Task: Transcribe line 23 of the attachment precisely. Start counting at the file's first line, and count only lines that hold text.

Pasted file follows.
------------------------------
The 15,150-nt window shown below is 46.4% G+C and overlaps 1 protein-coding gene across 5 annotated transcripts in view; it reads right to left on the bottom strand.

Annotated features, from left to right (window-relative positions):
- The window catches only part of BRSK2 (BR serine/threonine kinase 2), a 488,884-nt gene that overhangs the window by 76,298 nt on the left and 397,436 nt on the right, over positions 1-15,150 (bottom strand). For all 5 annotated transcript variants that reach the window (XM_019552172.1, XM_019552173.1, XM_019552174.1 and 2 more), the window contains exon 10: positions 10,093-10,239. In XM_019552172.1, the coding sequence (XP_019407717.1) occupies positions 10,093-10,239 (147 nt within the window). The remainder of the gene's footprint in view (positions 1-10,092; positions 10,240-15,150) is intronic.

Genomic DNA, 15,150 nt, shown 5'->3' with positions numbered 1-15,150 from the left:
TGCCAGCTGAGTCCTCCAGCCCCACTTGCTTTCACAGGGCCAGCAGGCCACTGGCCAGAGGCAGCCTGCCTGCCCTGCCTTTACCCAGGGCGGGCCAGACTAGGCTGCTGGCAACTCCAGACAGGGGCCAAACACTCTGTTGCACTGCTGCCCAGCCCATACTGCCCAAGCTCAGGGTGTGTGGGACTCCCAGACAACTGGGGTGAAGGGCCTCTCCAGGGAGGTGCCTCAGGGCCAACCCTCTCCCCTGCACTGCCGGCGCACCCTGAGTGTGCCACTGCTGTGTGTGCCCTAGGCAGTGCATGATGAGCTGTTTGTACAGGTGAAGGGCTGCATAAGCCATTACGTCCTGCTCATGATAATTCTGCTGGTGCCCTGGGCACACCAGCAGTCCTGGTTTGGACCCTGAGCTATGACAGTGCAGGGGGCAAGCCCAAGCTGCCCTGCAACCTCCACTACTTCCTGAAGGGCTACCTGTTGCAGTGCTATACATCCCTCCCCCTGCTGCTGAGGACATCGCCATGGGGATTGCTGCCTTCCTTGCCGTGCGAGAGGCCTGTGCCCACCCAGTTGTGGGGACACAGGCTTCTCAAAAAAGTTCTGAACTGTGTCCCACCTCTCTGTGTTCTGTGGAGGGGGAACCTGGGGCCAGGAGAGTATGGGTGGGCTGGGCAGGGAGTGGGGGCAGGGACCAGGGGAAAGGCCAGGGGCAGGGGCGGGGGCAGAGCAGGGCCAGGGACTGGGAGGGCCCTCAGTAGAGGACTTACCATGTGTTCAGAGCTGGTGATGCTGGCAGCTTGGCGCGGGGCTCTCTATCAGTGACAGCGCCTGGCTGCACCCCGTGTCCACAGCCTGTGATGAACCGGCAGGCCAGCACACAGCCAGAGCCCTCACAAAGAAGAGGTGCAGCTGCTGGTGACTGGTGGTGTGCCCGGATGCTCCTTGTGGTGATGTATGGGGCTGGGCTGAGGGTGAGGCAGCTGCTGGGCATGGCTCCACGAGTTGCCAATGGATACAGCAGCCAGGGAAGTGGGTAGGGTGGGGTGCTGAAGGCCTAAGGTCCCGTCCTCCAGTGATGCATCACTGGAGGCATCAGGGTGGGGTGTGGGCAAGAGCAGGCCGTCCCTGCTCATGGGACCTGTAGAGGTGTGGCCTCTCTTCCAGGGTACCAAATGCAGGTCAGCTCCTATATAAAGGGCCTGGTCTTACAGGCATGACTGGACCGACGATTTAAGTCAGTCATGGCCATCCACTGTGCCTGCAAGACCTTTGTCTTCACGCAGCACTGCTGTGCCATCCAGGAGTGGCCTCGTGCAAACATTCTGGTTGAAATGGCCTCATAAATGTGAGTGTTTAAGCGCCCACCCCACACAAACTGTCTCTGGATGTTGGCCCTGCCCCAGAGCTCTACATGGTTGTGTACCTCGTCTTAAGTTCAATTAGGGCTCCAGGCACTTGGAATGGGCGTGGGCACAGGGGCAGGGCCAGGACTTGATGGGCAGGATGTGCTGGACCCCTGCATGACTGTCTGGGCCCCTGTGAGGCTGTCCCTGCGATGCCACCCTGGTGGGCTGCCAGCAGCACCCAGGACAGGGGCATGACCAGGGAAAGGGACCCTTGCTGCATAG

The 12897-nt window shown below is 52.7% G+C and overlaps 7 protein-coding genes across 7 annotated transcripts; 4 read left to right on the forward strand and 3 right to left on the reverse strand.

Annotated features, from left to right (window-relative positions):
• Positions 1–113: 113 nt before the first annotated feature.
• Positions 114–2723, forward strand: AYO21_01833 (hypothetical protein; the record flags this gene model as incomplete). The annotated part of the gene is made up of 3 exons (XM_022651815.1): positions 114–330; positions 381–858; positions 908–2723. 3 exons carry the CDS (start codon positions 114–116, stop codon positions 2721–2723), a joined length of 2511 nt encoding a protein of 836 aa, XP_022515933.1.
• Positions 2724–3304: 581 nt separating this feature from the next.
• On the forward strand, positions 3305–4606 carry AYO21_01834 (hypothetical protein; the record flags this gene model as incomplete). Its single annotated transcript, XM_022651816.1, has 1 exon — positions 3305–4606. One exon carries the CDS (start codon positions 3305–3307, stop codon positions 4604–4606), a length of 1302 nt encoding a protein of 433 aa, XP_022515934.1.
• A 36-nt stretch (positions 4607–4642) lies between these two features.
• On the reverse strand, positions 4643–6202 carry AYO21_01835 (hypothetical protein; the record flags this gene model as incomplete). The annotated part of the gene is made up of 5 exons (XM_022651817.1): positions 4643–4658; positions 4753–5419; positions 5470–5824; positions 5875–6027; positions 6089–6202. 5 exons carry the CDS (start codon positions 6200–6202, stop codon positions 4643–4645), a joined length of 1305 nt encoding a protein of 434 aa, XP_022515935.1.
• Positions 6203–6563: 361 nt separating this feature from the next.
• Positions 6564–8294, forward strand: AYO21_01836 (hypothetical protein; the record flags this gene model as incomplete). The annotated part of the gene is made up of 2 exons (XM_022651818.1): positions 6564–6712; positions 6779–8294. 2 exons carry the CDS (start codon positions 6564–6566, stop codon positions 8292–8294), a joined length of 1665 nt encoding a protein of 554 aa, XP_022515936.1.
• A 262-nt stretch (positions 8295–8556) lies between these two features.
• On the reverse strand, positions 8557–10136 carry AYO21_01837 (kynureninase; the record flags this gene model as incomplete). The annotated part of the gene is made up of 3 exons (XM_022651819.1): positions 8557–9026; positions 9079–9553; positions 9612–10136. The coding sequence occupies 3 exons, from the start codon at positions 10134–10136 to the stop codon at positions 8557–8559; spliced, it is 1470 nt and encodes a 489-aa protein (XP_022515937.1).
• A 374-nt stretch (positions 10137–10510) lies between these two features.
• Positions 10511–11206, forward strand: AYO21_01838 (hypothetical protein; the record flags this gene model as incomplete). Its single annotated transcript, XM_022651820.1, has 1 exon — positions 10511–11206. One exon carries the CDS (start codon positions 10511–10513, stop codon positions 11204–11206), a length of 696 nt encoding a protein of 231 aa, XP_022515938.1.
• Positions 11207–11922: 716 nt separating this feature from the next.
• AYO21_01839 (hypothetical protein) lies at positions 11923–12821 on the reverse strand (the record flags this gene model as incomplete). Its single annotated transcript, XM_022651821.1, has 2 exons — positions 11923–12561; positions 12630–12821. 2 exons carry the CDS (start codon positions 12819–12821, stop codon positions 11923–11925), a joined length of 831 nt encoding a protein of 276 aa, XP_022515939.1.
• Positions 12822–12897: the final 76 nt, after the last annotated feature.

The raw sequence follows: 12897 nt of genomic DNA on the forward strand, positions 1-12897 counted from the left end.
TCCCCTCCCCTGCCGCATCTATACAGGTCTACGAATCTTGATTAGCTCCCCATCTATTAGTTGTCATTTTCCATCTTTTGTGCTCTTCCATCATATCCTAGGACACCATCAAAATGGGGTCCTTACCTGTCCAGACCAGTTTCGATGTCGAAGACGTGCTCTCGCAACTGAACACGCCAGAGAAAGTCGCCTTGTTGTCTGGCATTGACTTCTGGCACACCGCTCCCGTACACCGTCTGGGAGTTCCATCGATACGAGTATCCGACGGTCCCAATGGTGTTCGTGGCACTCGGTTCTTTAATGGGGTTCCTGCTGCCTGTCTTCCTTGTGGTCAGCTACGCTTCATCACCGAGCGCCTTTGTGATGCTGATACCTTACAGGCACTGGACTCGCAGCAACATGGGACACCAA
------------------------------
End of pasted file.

The raw sequence follows: 12897 nt of genomic DNA on the forward strand, positions 1-12897 counted from the left end.